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I just set up a dhcp/dns server to manage my home network. After I got everything up and running (and maybe before - I wasn't paying close attention), I noticed that logging into ssh was slow. I started sshd in debug mode with /sbin/sshd -ddd and fired up a second PuTTy instance.

Of course, the culprit was immediately obvious:

debug3: Trying to reverse map address 10.0.0.22.
reverse mapping checking getaddrinfo for mt.local [10.0.0.22] failed - POSSIBLE BREAK-IN ATTEMPT!

It couldn't reverse map my IP to my hostname. Which is peculiar, considering that the DNS records are all in order according to nslookup:

[root@media] # nslookup mt.local
Server:        10.0.0.2
Address:       10.0.0.2#53

Name:   mt.local
Address: 10.0.0.22

[root@media] # nslookup 10.0.0.22
Server:        10.0.0.2
Address:       10.0.0.2#53

22.0.0.10.in-addr.arpa  name = mt.local

host:

[root@media] # host mt.local
mt.local has address 10.0.0.22
[root@media] # host 10.0.0.22
22.0.0.10.in-addr.arpa domain name pointer mt.local.

and dig:

[root@media] # dig mt.local

; <<>> DiG 9.9.4-P2-RedHat-9.9.4-12.P2.fc20 <<>> mt.local
;; global options: +cmd
;; Got answer:
;; ->>HEADER<<- opcode: QUERY, status: NOERROR, id: 12144
;; flags: qr aa rd ra; QUERY: 1, ANSWER: 1, AUTHORITY: 1, ADDITIONAL: 2

;; OPT PSEUDOSECTION:
; EDNS: version: 0, flags:; udp: 4096
;; QUESTION SECTION:
;mt.local.                      IN      A

;; ANSWER SECTION:
mt.local.               300     IN      A       10.0.0.22

;; AUTHORITY SECTION:
local.                  300     IN      NS      media.local.

;; ADDITIONAL SECTION:
media.local.            300     IN      A       10.0.0.2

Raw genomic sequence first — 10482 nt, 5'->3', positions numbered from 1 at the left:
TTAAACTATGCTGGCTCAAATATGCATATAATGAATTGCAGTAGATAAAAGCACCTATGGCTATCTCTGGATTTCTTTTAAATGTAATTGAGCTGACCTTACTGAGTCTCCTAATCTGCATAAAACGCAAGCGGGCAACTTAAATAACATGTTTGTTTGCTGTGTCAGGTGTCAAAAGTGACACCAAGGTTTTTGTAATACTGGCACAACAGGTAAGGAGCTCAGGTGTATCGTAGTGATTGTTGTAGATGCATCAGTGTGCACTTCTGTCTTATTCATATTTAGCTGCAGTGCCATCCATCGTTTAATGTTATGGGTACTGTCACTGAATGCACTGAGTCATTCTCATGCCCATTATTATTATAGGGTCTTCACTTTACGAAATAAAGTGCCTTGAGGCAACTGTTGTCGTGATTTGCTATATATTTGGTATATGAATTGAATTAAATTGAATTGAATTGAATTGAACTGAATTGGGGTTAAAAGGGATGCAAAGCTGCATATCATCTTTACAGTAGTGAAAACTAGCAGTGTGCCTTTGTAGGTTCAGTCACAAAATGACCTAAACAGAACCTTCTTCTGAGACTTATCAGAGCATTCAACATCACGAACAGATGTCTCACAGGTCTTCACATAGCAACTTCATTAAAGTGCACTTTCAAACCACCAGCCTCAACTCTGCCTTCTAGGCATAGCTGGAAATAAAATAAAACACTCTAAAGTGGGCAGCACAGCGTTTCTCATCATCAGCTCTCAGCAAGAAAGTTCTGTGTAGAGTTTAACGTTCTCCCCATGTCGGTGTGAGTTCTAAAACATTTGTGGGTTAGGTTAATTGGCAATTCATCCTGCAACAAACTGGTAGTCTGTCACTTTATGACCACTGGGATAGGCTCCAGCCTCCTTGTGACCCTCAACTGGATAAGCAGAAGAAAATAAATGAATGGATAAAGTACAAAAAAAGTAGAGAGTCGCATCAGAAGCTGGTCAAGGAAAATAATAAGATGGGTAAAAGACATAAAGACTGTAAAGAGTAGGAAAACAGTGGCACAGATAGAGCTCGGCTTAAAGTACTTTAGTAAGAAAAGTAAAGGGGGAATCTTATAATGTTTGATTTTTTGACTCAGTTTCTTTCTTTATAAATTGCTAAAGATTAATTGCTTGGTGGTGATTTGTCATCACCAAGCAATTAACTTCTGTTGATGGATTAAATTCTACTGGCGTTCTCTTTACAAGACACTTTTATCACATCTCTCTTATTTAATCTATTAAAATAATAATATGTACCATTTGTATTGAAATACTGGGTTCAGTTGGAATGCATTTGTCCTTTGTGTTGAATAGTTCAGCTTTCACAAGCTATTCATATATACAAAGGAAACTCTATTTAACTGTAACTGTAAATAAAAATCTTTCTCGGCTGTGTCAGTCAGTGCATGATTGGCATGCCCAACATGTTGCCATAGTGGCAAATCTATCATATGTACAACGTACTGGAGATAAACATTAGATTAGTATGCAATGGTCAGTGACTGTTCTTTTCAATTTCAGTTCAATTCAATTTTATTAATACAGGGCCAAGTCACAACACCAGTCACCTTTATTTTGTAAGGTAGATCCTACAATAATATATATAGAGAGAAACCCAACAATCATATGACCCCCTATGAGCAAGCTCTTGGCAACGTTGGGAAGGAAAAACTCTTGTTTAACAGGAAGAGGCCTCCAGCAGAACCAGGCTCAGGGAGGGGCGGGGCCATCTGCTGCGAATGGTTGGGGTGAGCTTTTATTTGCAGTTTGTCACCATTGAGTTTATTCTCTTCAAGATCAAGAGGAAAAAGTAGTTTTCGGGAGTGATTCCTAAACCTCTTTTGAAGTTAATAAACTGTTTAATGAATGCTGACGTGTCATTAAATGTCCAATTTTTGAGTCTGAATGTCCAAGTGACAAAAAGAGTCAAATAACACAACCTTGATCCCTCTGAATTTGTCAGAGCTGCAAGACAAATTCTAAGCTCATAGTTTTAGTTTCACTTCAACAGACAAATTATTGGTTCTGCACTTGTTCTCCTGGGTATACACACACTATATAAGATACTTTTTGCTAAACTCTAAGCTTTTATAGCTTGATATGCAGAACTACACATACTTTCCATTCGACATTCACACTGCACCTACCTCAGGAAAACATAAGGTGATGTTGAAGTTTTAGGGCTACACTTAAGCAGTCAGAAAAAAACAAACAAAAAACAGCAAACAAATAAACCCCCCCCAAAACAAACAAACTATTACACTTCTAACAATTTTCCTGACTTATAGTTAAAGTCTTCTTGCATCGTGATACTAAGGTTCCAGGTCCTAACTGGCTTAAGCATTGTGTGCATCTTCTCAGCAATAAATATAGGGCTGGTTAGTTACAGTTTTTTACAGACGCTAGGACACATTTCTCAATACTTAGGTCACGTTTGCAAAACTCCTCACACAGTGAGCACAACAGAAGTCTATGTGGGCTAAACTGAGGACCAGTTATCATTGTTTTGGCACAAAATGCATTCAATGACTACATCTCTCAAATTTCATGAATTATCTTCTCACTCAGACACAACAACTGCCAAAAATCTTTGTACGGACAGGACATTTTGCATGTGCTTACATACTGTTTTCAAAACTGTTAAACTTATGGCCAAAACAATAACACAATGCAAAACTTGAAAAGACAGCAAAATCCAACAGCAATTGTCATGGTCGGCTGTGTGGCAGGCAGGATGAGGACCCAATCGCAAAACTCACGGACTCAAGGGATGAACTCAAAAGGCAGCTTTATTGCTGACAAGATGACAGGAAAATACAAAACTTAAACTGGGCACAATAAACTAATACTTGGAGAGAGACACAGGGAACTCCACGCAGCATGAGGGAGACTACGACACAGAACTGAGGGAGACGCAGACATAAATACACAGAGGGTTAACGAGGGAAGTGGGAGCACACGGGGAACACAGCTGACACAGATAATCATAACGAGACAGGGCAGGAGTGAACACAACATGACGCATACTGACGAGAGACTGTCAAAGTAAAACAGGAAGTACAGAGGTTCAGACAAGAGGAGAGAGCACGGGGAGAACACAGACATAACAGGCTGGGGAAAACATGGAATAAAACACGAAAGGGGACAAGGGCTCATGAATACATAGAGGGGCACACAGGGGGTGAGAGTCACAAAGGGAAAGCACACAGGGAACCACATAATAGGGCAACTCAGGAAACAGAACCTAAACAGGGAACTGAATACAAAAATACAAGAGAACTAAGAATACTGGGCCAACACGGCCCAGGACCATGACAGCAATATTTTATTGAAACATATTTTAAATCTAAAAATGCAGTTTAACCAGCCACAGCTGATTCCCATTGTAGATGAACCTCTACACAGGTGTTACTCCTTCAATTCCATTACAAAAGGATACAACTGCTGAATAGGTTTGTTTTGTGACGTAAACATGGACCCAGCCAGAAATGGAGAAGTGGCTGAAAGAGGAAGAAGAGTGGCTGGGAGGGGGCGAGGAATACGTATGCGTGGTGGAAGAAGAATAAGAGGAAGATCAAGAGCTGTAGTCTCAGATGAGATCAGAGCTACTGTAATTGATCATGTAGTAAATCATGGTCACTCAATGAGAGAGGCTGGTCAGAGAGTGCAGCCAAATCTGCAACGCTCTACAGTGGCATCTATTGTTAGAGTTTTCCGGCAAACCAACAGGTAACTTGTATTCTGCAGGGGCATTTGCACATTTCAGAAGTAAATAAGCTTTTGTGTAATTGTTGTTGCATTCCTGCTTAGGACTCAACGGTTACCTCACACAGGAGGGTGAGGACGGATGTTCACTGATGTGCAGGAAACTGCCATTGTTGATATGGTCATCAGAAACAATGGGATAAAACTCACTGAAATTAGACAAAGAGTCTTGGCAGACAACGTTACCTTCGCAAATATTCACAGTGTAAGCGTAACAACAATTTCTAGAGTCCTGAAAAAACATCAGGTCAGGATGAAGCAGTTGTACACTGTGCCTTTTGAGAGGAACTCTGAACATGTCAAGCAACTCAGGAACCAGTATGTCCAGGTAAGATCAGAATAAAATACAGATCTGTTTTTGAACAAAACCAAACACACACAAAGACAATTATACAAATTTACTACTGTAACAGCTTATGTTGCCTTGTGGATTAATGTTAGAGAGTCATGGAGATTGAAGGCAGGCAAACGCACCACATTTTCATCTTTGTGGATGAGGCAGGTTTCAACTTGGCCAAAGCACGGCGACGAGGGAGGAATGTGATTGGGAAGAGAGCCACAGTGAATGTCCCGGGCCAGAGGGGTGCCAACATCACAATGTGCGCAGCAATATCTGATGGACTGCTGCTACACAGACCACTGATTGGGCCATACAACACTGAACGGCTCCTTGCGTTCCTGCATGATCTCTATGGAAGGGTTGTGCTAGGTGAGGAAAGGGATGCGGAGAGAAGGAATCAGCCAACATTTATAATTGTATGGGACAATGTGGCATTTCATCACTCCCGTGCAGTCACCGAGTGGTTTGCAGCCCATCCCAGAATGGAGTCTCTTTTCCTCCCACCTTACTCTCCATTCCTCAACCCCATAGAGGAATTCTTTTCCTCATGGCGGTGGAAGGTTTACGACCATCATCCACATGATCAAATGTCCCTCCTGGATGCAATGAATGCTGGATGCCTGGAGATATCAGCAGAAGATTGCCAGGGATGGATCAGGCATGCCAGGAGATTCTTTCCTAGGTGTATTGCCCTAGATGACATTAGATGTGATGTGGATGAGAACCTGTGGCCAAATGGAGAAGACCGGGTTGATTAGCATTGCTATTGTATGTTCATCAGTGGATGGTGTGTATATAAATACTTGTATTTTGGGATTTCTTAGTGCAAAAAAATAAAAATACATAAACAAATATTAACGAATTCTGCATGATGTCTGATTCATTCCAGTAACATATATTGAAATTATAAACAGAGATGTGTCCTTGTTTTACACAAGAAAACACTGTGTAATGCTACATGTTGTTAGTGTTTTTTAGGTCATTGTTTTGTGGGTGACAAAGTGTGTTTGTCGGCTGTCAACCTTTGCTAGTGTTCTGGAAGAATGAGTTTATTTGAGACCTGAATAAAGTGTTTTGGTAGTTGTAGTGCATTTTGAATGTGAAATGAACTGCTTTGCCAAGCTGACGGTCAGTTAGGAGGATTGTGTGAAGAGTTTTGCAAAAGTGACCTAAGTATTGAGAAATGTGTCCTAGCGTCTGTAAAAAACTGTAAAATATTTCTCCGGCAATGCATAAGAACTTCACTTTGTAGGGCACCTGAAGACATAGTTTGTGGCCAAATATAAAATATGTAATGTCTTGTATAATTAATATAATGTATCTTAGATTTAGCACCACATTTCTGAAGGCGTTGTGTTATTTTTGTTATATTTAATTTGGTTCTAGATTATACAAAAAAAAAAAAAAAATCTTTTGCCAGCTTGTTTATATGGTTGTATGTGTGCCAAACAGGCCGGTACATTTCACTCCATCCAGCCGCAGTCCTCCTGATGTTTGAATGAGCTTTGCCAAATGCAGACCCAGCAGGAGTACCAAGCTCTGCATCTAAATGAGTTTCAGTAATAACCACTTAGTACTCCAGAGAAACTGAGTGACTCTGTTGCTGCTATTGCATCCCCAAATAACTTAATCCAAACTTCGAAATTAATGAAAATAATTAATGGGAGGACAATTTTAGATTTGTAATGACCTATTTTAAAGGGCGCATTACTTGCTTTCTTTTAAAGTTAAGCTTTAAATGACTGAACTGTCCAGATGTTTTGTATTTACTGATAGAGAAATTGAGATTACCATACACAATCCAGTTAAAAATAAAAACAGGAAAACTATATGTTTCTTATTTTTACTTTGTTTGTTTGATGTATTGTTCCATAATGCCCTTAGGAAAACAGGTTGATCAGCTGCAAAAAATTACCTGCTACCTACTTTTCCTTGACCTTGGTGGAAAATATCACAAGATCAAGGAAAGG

;; Query time: 0 msec
;; SERVER: 10.0.0.2#53(10.0.0.2)
;; WHEN: Tue Jul 15 23:02:34 EDT 2014
;; MSG SIZE  rcvd: 89

[root@media] # dig -x 10.0.0.22

; <<>> DiG 9.9.4-P2-RedHat-9.9.4-12.P2.fc20 <<>> -x 10.0.0.22
;; global options: +cmd
;; Got answer:
;; ->>HEADER<<- opcode: QUERY, status: NOERROR, id: 5476
;; flags: qr aa rd ra; QUERY: 1, ANSWER: 1, AUTHORITY: 1, ADDITIONAL: 2

;; OPT PSEUDOSECTION:
; EDNS: version: 0, flags:; udp: 4096
;; QUESTION SECTION:
;22.0.0.10.in-addr.arpa.                IN      PTR

;; ANSWER SECTION:
22.0.0.10.in-addr.arpa. 300     IN      PTR     mt.local.

;; AUTHORITY SECTION:
0.0.10.in-addr.arpa.    300     IN      NS      media.local.

;; ADDITIONAL SECTION:
media.local.            300     IN      A       10.0.0.2

;; Query time: 1 msec
;; SERVER: 10.0.0.2#53(10.0.0.2)
;; WHEN: Tue Jul 15 23:03:59 EDT 2014
;; MSG SIZE  rcvd: 109

And, for the sake of verbosity, my /etc/resolv.conf:

search local
nameserver 10.0.0.2

I can't find any reason that reverse mapping should fail. And I can't find any reason for it to hang so long before it does fail - the DNS server is only 0.5 ms away.

Yeah, I know I could just turn reverse mapping off, but that's not really the point. I appreciate any and all assistance!